Ok, me here again. Sounds pretty good, right? Basically, it’s a fairy tale for adults. Turns out there is a movie based on the novel, which is coming out in August, and features Claire Danes, Michelle Pheiffer, and Robert Dinero. I figured I would read the book before seeing the movie (which might make a nice dinner and movie date with my wife for our anniversary).

The version I picked up is the graphic novel version, which is the size (height) of a comic book and contains illustrations onstardust.jpg each page along with the text of the novel. When I was purchasing the book I went back and forth on whether to buy the graphic novel or the paperback novel which didn’t have any of the illustrations. My fear was that it would be harder to get into the graphic novel than it would be the novel. I didn’t want to miss out on the illustrations, though.

So far, I have had a little trouble getting into the book. I have enjoyed the story so far, but I’m having a hard time telling my brain “this is a novel”. My brain keeps thinking it is reading a comic book. I almost think I should’ve bought both the graphic novel and the paperback. If I wasn’t so cheap I might have done that.

Have any of you read Stardust yet? Which version did you read? Did you have the same problem I had. I’m curious to hear if I’m the only one who had a hard time thinking of the book as a novel.

American Gods Novel

Mike wrote this in the comments of one of my posts:

“I love Shadow but I loved his wife and the crazy God that one the bet to kill Shadow. Those two cracked me up. I can’t remember another book that I loved all the secondary characters as much as this book.”

Well, now I have the novel in my head again. What a great book. Anyhow, several of you have mentioned you also read American Gods, so I thought I would share some information with you. I was cruising around on Neil Gaiman’s site the other day and found a link to a website that describes most of the gods from the novel. This helps to explain a lot in the book.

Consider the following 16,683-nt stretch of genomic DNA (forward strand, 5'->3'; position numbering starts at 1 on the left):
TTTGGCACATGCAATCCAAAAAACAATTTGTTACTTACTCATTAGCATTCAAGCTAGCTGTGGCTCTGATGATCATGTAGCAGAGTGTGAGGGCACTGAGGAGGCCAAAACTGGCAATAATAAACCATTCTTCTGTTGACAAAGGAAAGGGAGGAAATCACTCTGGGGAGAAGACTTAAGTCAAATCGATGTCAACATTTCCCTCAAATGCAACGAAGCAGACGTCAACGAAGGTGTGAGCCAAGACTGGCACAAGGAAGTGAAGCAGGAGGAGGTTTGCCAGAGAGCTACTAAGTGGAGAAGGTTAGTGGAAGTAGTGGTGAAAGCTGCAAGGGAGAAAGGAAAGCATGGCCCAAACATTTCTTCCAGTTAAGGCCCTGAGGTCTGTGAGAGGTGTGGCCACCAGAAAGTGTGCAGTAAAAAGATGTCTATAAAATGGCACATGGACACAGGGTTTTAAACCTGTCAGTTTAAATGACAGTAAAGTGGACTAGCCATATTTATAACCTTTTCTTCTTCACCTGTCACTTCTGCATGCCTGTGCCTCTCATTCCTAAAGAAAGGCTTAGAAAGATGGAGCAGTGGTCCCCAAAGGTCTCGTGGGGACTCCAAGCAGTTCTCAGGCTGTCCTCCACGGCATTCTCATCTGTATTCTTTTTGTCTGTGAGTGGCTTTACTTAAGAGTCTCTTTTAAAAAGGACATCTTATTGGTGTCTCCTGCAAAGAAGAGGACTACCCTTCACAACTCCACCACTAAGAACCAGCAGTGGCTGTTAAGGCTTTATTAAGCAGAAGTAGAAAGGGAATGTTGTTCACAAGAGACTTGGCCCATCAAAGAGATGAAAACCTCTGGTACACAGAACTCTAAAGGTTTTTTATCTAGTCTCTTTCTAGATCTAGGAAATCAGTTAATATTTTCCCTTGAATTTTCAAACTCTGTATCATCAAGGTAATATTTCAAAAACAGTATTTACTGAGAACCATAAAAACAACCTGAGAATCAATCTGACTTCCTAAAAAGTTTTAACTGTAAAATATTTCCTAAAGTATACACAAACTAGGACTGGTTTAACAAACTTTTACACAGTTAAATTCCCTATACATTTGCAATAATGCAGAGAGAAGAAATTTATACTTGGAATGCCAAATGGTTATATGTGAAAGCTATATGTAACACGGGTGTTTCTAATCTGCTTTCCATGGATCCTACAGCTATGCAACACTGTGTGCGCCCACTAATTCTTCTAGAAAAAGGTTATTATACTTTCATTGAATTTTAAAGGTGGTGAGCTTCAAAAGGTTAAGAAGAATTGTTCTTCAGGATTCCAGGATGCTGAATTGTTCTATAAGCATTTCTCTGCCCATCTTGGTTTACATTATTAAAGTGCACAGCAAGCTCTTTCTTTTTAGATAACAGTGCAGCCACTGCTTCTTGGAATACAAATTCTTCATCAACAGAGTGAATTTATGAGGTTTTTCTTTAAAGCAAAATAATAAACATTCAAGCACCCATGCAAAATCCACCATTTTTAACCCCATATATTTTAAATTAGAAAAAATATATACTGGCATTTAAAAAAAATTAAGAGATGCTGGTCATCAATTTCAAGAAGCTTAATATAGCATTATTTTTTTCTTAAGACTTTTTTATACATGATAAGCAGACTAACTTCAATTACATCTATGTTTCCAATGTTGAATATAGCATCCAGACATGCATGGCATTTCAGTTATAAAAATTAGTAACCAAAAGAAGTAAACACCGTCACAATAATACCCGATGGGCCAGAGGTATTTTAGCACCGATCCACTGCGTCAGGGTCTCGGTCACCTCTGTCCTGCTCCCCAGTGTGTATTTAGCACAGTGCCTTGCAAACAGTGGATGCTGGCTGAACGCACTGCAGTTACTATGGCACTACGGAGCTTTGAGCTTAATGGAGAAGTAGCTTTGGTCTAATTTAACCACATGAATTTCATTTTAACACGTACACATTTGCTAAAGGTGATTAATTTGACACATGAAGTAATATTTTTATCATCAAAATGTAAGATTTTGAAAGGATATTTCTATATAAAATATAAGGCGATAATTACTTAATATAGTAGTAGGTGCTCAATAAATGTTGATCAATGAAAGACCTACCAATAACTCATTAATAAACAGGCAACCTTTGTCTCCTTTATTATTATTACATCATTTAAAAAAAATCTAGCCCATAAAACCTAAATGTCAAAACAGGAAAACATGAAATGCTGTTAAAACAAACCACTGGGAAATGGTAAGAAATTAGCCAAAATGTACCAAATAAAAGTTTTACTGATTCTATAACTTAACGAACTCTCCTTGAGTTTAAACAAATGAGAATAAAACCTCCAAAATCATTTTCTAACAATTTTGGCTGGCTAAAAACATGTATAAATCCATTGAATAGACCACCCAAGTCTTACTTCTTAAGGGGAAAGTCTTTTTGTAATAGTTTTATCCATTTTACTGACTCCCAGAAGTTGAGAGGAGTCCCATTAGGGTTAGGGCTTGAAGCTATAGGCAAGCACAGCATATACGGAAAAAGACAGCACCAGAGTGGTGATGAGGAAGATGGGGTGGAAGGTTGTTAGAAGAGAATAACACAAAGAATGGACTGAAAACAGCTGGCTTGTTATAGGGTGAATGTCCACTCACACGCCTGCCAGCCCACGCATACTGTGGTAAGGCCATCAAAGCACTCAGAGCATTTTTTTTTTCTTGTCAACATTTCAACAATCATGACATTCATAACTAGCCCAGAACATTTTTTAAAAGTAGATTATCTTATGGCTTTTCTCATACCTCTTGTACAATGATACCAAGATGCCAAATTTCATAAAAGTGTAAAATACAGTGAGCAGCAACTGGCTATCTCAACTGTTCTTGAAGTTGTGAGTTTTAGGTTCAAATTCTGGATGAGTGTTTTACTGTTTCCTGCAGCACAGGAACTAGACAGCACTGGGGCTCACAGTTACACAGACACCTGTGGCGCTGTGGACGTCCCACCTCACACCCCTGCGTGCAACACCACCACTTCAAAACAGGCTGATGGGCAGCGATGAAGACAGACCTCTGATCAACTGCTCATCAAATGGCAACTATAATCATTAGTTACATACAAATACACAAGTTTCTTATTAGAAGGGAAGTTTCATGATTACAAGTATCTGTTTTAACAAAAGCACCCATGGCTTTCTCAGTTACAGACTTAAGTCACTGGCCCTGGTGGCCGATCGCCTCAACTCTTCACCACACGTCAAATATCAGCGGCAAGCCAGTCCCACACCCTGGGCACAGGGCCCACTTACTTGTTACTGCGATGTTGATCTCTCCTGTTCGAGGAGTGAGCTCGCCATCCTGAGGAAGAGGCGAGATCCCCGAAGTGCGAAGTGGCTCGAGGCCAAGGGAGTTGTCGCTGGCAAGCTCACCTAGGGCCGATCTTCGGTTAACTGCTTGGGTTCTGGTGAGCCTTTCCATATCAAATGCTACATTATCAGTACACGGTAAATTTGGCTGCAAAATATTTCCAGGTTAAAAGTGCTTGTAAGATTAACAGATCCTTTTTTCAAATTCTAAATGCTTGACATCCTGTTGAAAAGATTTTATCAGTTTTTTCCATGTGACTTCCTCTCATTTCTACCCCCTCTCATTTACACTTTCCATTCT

Also, did you know that Gaiman also wrote about the character Shadow in his latest collection of stories Fragile Things? The story is called The Monarch of the Glen. Has anyone read that yet?

Supporting Characters are Important

I’m about half-way through American Gods, and I’m still loving it. Neil Gaiman is such an excellent writer. Anyhow, in the part I was reading last night, Shadow, the novel’s protagonist winds up giving a ride to a hitchhiking girl named Sam. This character, Sam, is only in the book for 5-10 pages, but I found myself really enjoying reading about her and especially her interaction and dialog with Shadow. This is what I want to accomplish with my writing — characters the reader enjoys and pulls for. I haven’t finished the novel, so I’m not sure if Sam appears again. I hope so, though.

I was doing some research about robots and A.I. for my novel yesterday, and of course did some digging about Isaac Asimov. Of particular interest was a part of his wikipedia entry which talks about some criticisms of his writing. From the wikipedia entry on Isaac Asimov:

One of the most common impressions of Asimov’s fiction work is that his writing style is extremely unornamental. In 1980, science fiction scholar James Gunn, professor emeritus of English at the University of Kansas wrote of I, Robot that:

Except for two stories—”Liar!” and “Evidence”—they are not stories in which character plays a significant part. Virtually all plot develops in conversation with little if any action. Nor is there a great deal of local color or description of any kind. The dialogue is, at best, functional and the style is, at best, transparent…. The robot stories—and, as a matter of fact, almost all Asimov fiction—play themselves on a relatively bare stage.

Gunn observes that there are places where Asimov’s style rises to the demands of the situation; he cites the climax of “Liar!” as an example. Sharply-drawn characters occur at key junctures of his storylines: in addition to Susan Calvin in “Liar!” and “Evidence”, we find Arkady Darell in Second Foundation, Elijah Baley in The Caves of Steel and Hari Seldon in the Foundation prequels.

Asimov was also criticised for the lack of sex and aliens in his science fiction.